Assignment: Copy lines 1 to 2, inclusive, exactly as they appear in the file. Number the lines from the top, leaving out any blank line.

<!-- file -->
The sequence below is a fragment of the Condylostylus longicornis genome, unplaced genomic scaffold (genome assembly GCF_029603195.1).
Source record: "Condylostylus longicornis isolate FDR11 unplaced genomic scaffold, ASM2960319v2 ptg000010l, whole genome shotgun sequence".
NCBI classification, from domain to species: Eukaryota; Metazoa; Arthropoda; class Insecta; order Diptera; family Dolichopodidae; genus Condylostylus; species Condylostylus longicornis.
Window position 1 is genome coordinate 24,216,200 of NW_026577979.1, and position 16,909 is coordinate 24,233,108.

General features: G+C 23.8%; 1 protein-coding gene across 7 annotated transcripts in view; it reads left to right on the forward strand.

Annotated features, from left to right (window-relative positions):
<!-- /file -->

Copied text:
The sequence below is a fragment of the Condylostylus longicornis genome, unplaced genomic scaffold (genome assembly GCF_029603195.1).
Source record: "Condylostylus longicornis isolate FDR11 unplaced genomic scaffold, ASM2960319v2 ptg000010l, whole genome shotgun sequence".